Makeshift cafe, enormous hand sculpture and more at this year’s Singapore Biennale

Makeshift cafe, enormous hand sculpture and more at this year’s Singapore Biennale

Titled Atlas Of Mirrors, the fifth edition of the art event features the works of 63 artists from Asia

Singapore Biennale 2016 (Subodh Gupta's Cooking The World)

SINGAPORE: Fancy engaging an artist in a discussion? This week, you can drop by Singapore Art Museum’s (SAM) 8Q wing where Azizan Paiman will be more than willing to have a chat - he’ll even make coffee for you.

The Malaysian artist is presenting Putar Alam Café, a site-specific installation reminiscent of a cafe, at this year’s Singapore Biennale, which opened to the public on Oct 27.

Malaysian artist Azizan Paiman

Malaysian artist Azizan Paiman in his Putar Alam Cafe at the Singapore Art Museum. (Photo: Mayo Martin)

As part of a series of performances, he will be playing the role of a bartender and will serve food such as noodles and chips, as well as beverages such as “capitalist sodas” and “the sky kingdom juice”, or water. In exchange, visitors are encouraged to talk about any topic, which he will be recording and playing back during the duration of the biennale, which ends February next year.

“It’s a bit like that TV show Cheers, where the pub is like a public house, a democratic place to discuss issues,” he said.

Singapore Biennale 2016 (Azizan Aiman's Putar Alam Cafe)

Malaysian artist Azizan Aiman's Putar Alam Cafe. (Photo: Singapore Art Museum)

Putar Alam Café is one of 58 artworks featured at the Biennale, by 63 artists and collectives across 19 countries and territories in Southeast Asia, East Asia and South Asia.

The event is organised by SAM and spread across eight venues.

This is its fifth edition and it is called An Atlas Of Mirrors. Its wide-ranging works collectively tackle issues of space, time, memory and identities in this part of the world.

“Atlases and mirrors are instrumental to humankind’s explorations and we hope the evocative title would intrigue audiences as they wrestle with contemporary realities,” said Dr Susie Lingham, the biennale’s creative director, at the preview held on Oct 25.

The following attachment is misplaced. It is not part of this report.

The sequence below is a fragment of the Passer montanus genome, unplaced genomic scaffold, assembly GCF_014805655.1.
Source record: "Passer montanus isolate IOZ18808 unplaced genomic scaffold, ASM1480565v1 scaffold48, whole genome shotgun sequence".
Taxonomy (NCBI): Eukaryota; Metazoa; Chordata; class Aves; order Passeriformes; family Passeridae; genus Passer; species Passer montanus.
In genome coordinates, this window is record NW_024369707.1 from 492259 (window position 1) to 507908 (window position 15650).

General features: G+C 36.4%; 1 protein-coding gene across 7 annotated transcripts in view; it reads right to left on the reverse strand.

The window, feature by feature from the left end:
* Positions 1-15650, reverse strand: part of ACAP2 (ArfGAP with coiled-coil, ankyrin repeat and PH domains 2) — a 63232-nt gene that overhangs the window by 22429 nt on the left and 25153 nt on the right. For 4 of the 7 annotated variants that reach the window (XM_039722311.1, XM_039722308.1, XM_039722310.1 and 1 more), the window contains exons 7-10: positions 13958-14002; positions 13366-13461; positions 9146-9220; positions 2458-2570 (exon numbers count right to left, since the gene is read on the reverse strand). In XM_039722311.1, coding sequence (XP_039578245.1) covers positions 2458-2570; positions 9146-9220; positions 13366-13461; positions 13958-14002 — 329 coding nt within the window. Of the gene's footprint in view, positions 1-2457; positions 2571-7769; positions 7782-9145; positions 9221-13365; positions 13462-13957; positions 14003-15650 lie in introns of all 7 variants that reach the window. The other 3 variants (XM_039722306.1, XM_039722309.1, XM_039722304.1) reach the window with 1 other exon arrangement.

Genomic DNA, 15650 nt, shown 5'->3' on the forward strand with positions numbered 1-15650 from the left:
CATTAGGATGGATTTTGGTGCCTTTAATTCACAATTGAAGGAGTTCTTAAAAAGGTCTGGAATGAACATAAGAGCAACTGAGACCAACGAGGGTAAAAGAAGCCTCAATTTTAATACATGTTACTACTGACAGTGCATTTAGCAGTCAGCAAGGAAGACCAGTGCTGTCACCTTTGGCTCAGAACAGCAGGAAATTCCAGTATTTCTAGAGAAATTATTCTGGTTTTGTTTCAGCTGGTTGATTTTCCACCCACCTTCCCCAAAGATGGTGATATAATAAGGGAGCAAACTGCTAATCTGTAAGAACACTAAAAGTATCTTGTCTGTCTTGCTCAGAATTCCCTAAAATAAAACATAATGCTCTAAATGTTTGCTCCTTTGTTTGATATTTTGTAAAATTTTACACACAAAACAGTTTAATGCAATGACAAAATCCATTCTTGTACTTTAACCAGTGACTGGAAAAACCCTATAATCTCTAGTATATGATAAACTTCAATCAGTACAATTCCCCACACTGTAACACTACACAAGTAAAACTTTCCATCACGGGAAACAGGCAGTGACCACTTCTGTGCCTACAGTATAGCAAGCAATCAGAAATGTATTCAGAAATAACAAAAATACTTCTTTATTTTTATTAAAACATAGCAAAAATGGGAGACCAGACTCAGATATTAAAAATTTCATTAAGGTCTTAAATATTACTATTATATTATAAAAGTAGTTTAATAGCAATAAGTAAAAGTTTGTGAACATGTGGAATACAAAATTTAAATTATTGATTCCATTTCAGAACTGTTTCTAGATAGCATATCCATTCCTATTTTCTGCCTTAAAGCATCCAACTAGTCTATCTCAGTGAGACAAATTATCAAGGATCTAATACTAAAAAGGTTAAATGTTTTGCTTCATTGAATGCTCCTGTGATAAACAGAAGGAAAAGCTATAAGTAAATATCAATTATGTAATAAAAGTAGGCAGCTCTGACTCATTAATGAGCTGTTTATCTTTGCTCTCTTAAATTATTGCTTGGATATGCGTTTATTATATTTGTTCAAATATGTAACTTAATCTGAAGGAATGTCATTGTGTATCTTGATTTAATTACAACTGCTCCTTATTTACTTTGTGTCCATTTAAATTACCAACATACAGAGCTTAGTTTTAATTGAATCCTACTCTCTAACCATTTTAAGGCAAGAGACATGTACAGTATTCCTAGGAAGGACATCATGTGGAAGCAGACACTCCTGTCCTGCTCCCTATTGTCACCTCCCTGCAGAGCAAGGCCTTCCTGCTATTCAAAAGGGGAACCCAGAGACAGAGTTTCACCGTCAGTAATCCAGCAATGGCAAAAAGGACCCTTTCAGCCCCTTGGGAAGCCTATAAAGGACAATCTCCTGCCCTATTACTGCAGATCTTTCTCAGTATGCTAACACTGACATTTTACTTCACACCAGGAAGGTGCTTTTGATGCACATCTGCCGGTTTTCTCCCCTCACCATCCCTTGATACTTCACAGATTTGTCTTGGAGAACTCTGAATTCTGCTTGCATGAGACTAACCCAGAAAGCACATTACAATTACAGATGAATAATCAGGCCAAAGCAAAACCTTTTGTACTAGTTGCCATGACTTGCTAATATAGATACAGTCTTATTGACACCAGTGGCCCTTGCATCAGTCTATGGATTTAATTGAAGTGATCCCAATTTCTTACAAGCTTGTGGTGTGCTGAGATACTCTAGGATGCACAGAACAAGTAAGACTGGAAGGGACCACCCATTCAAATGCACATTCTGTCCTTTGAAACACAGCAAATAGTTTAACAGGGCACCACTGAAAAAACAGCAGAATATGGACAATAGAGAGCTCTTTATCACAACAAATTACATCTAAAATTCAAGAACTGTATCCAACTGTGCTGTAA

“Contemporary art is (itself) an atlas of mirrors that open up many ways of seeing in terms of the way we think, feel and live in our times.”

Singapore Biennale 2016 (Harumi Yukutake's Paracosmos)

Japanese artist Harumi Yukutake's Paracosmos at the Singapore Biennale 2016. (Photo: Singapore Art Museum)

The exhibited works range from paintings and sculptures to performances and video art. Among these is Singaporean artist Lim Soo Ngee’s Inscription Of The Island, an enormous copper sculpture of a hand pointing upwards that seemingly emerges from the front lawn of SAM.

According to Ms Joyce Toh, one of Biennale’s curators and a curatorial co-head at SAM, it was part of a long-lost civilisation that the artist had imagined - it’s supposedly part of a giant statue that once guided ships to Singapore.

Singapore Biennale 2016 (Qiu Zhijie's One Has To Wander)

Chinese artist Qiu Zhijie's One Has To Wander Through All The Outer Worlds To Reach The Innermost Shrine At The End at the Singapore Biennale 2016. (Photo: Singapore Art Museum)

Also revealed during the preview were the names of five artists who were shortlisted for the inaugural Benesse Prize in Asia. It is the first time the award will be presented in the region. Its past 10 editions were given at the prestigious Venice Biennale.

The shortlisted artists are Vietnam’s Bui Cong Khanh, the Philippines’ Martha Atienza, Indonesia’s Ade Darmawan, China’s Qiu Zhijie and Thailand’s Pannaphan Yodmanee.

The final winner, who will receive 3 million yen (S$40,000) and an opportunity to create a work at the Benesse Art Site in Naoshima, Japan, will be announced in January 2017, during Singapore Art Week.

Singapore Biennale 2016 (Eddy Susanto's The Journey Of Panji)

Indonesian artist Eddy Susanto's The Journey Of Panji at the Singapore Biennale 2016 (Photo: Singapore Art Museum)

As for Mr Azizan, he’ll be getting ready for walk-in guests at his makeshift Putar Alam Café. “I’ll serve anything. It’s a chance to chat with my audience, my customers. Some will like to discuss politics, some like culture or economics.”

Source: CNA/mm